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Metropolitan Veterinary Hospital

Exocrine Pancreatic Insufficiency

One of the functions of the pancreas is to make compounds called enzymes that help to digest proteins, fats and sugars. When the pancreas doesn't make sufficient amounts of these compounds it is referred to as exocrine pancreatic insufficiency (EPI).

EPI is most commonly caused by atrophy (decrease in size) of pancreatic cells; the cause of this is unknown. Other much less common causes include chronic pancreatitis (inflammation in the pancreas) and infiltrative diseases such as cancer.

If a pet is diagnosed with EPI it means that he is unable to break down proteins, fats and carbohydrates appropriately and is then not able to absorb these nutrients from the intestines. This results in decreased absorption and loss of these important nutrients into the stool. It is not until 85-90% of the secretory capacity of the pancreas is lost that malabsorption occurs. Chronically affected pets often suffer from mal-nutrition.

Pets that have EPI are often initially presented for weight loss with a ravenous appetite. It is not uncommon to see pets that eat abnormal things, even their own stool. Diarrhea is frequently present as the disease progresses and vomiting is occasionally seen as well. An oily, greasy hair coat and rancid smell are also encountered. Although less common, anorexia can occur.

While any breed of any age can develop EPI there seems to be a high prevalence in young German Shepherd dogs. Cats that develop EPI often do so as a result of chronic pancreatitis.

The most reliable way to diagnose EPI is by using a simple blood test called a serum Trypsin-Like Immunoreactivity Assay (TLI). This should be a fasted sample and results are usually available within a week. The test is both sensitive and specific meaning that if the TLI is low then your pet is likely affected.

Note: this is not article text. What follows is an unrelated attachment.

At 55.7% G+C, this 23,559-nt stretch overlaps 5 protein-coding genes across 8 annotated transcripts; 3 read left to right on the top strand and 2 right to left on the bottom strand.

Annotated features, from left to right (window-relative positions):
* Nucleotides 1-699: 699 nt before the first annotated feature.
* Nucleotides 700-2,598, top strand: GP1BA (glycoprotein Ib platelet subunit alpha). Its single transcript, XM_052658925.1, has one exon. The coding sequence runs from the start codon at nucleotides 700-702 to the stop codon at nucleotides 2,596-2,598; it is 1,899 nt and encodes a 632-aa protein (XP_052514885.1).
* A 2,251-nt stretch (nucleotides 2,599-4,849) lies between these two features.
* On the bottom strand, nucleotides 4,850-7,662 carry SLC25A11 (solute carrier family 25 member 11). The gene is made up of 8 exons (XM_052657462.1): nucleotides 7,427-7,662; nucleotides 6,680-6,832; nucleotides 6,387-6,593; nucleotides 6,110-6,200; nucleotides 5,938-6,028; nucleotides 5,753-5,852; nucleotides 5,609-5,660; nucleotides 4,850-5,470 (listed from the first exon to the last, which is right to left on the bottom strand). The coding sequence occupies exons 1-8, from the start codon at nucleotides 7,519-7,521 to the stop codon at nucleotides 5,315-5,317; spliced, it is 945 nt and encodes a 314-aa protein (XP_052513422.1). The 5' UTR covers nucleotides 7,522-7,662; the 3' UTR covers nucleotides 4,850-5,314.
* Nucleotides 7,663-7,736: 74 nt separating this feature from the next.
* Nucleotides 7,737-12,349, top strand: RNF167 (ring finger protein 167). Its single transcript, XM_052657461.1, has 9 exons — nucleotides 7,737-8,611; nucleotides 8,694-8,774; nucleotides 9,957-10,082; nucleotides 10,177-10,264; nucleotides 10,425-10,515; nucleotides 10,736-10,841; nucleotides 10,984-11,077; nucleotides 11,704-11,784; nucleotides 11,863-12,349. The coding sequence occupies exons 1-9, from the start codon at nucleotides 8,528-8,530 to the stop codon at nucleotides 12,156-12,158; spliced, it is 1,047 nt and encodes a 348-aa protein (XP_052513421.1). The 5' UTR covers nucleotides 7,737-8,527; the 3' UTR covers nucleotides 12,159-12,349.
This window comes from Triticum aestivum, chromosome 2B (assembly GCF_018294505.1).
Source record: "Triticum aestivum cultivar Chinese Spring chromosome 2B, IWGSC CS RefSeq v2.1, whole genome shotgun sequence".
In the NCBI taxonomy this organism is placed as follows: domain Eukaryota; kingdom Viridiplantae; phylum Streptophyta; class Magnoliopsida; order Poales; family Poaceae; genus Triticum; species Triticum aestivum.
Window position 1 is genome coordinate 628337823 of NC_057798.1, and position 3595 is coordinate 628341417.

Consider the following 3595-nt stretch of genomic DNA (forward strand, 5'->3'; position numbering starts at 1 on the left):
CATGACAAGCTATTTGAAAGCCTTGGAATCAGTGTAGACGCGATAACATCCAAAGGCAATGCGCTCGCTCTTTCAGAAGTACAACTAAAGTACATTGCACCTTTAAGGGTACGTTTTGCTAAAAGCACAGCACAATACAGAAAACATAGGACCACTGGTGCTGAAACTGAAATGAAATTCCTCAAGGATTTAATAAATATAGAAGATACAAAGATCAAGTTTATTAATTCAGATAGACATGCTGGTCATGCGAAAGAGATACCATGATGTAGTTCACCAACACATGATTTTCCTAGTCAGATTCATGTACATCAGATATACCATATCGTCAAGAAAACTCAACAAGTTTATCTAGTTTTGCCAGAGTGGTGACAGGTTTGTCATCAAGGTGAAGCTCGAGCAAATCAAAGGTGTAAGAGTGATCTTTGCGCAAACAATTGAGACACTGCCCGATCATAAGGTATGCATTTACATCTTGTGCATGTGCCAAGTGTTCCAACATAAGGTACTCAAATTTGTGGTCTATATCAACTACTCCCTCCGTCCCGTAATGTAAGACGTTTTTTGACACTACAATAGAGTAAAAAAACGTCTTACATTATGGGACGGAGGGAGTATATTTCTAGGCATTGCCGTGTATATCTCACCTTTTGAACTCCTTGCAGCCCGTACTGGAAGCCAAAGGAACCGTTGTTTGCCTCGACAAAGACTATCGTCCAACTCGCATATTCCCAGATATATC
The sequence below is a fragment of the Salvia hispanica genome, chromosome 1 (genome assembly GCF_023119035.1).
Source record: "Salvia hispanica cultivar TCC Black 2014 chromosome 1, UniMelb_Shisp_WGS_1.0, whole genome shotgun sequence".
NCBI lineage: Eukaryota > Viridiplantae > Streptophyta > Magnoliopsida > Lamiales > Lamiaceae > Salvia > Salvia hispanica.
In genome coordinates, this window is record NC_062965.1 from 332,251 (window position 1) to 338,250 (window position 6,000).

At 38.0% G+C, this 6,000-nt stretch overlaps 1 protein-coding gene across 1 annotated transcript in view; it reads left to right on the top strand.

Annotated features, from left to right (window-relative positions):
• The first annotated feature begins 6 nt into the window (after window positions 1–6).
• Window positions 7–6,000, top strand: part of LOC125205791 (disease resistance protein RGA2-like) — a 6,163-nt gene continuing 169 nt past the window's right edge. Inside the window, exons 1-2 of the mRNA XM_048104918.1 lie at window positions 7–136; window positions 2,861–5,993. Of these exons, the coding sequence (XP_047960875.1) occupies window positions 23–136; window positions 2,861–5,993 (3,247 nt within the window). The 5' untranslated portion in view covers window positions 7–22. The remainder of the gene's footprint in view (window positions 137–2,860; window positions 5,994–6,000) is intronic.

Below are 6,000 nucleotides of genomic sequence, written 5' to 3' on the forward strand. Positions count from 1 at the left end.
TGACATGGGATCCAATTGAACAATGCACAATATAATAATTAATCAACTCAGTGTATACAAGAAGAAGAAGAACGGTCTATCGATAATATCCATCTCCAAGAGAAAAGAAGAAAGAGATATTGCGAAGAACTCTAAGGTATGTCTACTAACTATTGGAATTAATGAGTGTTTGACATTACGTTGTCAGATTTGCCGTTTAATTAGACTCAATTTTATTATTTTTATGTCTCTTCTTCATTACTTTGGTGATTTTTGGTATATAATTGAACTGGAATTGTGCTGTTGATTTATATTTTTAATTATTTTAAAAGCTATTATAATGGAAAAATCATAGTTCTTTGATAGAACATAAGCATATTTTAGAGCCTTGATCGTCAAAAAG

Other problems occasionally seen in association with EPI are an overgrowth of bacteria in the small intestine and an atrophy of the intestinal cells that help absorption. To check for bacterial overgrowth a blood test to look for abnormal folate or cobalamin levels is available.

The treatment for EPI includes replacing the enzymes that are lost. There are a number of oral products available. The product that has been proven to be most consistently bioavailable is powdered pancreatic enzyme replacement (Viokase, Pancreazyme). While most animals do very well with therapy, as many as 20% show a suboptimal response. Increased appetite, soft stools and inability to gain weight are all problems that may still be seen. Other problems such as bacterial overgrowth may contribute to the decreased response to enzyme replacement. For these animals treatment with antibiotics such as Metronidazole or Tylosin in addition to enzymes could be beneficial. A diet that is low in insoluble or nonfermentable fibers should be used; an example of this is Hill's prescription diet I/d. Drugs such as Cimetidine that decrease the acidity of the stomach may be beneficial by enabling intact enzymes to make it into the small intestine instead of being broken down in the stomach.

In animals that have been malnourished for a long time it may be necessary to initially supplement vitamins as well. Cobalamin (vitamin B) is the one that is generally needed; this may be particularly true in cats. Vitamin B is administered via injection about once a month until the appropriate levels are reached.

Treatment of EPI is life-long, but with appropriate therapy most pets can live normal, healthy lives.